But back in Vertigo's crazy town and after a big chunk of time spent on all the aforementioned watching, the movie's two threads - Novak's mystical-like fascination with her ancestor and her husband's pragmatic hiring of Stewart - come together.

Here, Stewart's vertigo - it's the title of the movie for a reason - prevents him from stopping Novak when she finally commits (or does she?) the suicide she's been toying with all along.

After that, Hitchcock whips up another round of suspense when Stewart, who is spiraling into depression with Novak gone, meets and begins dating a Novak lookalike.

He then obsessively and disturbingly starts making this woman dress and do her hair like Novak. The final Hitchcock twist, which does a good job of tying up a lot of still dangling threads, doesn't disappoint, but let's leave that unsaid if you haven't seen it.

The real plot and theme in this one - the only thing that is truly going on - is a man obsessing over a beautiful blonde woman. Everything else exists to advance or explore this thread.

Based on Hitchcock biographies, this is probably his most personal movie as obsessing over blonde women seemed to be his thing. If so, the master director took something close to his heart and covertly made it into a cinematic masterpiece.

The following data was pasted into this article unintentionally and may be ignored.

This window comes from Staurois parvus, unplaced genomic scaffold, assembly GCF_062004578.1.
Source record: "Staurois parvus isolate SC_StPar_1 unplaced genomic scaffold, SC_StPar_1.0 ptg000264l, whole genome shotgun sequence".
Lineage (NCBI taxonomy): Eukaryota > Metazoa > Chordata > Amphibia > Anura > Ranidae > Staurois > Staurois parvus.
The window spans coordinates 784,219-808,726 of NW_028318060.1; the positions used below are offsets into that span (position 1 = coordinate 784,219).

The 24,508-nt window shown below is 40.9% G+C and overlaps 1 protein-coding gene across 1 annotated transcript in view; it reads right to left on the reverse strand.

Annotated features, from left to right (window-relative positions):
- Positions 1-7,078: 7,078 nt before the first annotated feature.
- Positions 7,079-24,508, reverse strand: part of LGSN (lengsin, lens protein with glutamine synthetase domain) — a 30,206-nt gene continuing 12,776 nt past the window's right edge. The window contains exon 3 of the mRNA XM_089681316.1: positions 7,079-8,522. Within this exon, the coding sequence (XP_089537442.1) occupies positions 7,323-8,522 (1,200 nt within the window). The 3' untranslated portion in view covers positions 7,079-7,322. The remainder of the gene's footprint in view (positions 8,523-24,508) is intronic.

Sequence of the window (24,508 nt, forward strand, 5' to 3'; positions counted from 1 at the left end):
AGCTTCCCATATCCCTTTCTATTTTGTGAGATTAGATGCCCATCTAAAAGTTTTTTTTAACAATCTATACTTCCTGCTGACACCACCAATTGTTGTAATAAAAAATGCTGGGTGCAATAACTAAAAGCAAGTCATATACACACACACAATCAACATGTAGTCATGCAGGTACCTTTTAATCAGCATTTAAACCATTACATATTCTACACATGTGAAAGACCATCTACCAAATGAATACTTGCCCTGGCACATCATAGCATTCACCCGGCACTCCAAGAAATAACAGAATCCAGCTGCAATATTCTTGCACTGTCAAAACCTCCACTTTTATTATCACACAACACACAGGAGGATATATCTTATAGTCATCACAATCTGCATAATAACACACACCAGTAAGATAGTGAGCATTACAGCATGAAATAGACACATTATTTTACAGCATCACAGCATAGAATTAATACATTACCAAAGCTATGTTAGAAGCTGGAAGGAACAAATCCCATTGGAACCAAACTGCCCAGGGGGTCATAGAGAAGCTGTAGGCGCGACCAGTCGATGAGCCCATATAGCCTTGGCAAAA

N.B. I love black and white movies, but Hitchcock brilliantly uses color in Vertigo to advance its theme and deliver a ridiculously stylish movie. It's, thankfully, not the amped-up Technicolor of the day, but, at times, a slightly muted one that echoes the confused dream-like state of much of the picture. Yet, when needed, the color becomes crisp and sharp but never garish. Hitchcock was in complete control of every aspect of his movie-making efforts.

Black and white on blonde, this look doesn't happen by accident:
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eagle2250

Connoisseur/Curmudgeon Emeritus - Moderator
View attachment 61591
Vertigo from 1958 with Jimmy Stewart, Kim Novak and Barbara Bel Geddes


Let's get "The Greatest Movie Ever" thing out of the way first, since, for many years, Vertigo held that title according to one popular ranking. But that phrase means all but nothing as there is no linear, definitive movie meter or scale.

I'm happy to talk about my favorite movies, but that, like all this ranking stuff, is mainly opinion. I don't even think Vertigo is Hitchcock's best movie, but it is a heck of a picture.

I've enjoyed it more the last few times I've seen it since I no longer have the weight of thinking I'm watching "The Greatest Movie Ever" pressing on me. (That's the same reason why I now enjoy Citizen Kane.)